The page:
We extend the invitation to participate in Laudato Si’ Week to all the fraternities of the Order through the JPIC Offices of each entity and to the Franciscan Family.  The following are the initiatives that will be carried out or will be presented during the week of May 16 through 24:


Thursday, May 20th

Prayer Network for the Care of Creation

This network is made up of congregations and religious orders from various countries that wish to pray and intercede for a world more similar to the Creator’s dream. Several monasteries of Poor Clare Sisters have joined. You can register your fraternity here: https://laudatosipray.org/


Saturday 22

Laudato Si’ Festival, “Songs for Creation”

This cultural festival will address the issue of the loss of biodiversity in the world. An online event that will be broadcast from the terrace of our General Curia in Rome. Among the guests is Fr. Sandesh Manuel, OFM who composed “rap Laudato Si’ Revolution” and “Listen to the wind.” Follow this event on facebook.com/ofm.org.


Sunday 23

Pentecost, prayer meeting

A missionary dispatch will be carried out for all Laudato Si’ animators and agents of evangelization. The liturgy will be presided over by Cardinal Luis Antonio Tagle, Prefect of the Congregation for the Evangelization of Peoples and will have the participation of the Bishop of Assisi, Bishop Domenico Sorrentino. It will be broadcast live from the Sanctuary of San Damiano in Assisi and from the General Curia in Rome. Follow this event on facebook.com/ofm.org.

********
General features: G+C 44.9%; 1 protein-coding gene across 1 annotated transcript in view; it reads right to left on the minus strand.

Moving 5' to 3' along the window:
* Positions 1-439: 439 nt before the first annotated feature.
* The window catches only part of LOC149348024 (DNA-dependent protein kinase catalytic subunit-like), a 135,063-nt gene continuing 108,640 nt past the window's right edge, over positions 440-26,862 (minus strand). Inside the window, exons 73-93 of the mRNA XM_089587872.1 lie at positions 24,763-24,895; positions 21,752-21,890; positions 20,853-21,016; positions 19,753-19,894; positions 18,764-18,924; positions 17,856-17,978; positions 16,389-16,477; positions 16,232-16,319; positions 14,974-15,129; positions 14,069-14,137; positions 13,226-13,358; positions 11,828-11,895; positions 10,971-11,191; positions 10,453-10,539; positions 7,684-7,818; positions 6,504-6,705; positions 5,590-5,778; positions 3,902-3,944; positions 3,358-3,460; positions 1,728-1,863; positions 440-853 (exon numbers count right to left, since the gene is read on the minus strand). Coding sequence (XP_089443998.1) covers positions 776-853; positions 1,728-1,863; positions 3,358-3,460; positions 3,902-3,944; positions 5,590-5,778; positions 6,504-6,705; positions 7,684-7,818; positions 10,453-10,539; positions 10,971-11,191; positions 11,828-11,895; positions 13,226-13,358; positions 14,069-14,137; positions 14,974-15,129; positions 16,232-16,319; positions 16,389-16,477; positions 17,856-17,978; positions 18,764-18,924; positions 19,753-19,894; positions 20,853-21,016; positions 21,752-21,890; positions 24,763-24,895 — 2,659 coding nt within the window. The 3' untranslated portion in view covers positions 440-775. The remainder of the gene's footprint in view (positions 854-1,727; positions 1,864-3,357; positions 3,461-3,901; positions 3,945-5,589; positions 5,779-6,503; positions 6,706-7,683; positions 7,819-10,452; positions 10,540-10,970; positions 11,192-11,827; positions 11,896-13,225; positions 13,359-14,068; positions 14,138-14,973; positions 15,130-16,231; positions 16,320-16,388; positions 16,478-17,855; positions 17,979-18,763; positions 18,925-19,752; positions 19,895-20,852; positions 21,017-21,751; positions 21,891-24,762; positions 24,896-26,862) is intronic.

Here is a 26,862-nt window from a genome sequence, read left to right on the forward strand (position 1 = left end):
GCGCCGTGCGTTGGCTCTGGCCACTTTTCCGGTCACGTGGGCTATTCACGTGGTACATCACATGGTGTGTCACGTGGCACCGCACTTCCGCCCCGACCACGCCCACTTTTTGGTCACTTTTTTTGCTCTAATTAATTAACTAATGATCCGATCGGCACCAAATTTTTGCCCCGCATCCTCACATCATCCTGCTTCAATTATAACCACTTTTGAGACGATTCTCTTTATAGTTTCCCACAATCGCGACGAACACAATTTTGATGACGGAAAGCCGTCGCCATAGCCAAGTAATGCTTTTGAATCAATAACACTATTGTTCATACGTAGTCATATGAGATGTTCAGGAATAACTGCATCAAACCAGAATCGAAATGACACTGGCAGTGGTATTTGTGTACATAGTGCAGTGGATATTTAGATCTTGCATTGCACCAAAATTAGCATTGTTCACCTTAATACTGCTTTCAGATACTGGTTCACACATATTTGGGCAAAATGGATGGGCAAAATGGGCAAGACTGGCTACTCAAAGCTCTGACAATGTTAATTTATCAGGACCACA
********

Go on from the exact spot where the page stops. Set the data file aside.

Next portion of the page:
Tuesday 25

Presentation of the Laudato Si’ Platform for Action and the Laudato Si’ Goals

As part of the multi-year plan proposed last year, the first steps of this ambitious 7-year project will be revealed. The plan seeks to unleash processes that will make communities around the world fully sustainable in the spirit of the holistic ecology of Laudato Si. As Franciscans we are already involved in this path together with other organizations of the Church.


We invite you to join in and share. You can register your activities and see the calendar of all events on the official website of Laudato Si’ Week: https://laudatosiweek.org/

The Franciscans in Libya

Throughout the XII and the XVII centuries, Christians who had been captured by corsairs and kept in slavery gave birth to the Christian presence in Tripoli, Libya. Among them were a small number of Franciscans who upon being freed in 1630 remained in the city to offer assistance to the Catholic slaves. In 1643, the Franciscan Mission was founded in Tripoli eventually elevated to Apostolic Vicariate entrusted to the Order in 1912 by Pius XI.

Religious life in Tripoli was quite intense, so much that in 1952 the procession of Corpus Domini began to take place. On 1st September 1969, a group of army officers led by Muammar Gaddafi claimed power and founded the Libyan-Arab Republic. In July 1970, the Revolutionary Council ordered the confiscation of all Italian and church property. In September of the same year, the Vicar Apostolic of Benghazi was expelled and the Cathedral in Tripoli closed and transformed into a Mosque. The Libyan Government conceded the Church of Saint Francis for the use of the Catholics. To date, this is the only functioning church in Tripoli.

With the revolution of 2011, many of the friars and all the women’s congregations except the Missionaries of Charity left the country. Currently, the presence of the Church in Tripoli consists of six Sisters, the Vicar Apostolic, Mgr. George Bugeja OFM, and Br. Magdy Helmy OFM from Egypt. In Benghazi, two friars minister: The Apostolic Administrator, Br. Sandro Overend Rigillo OFM, with Br. Piotr Borkowski OFM from Poland.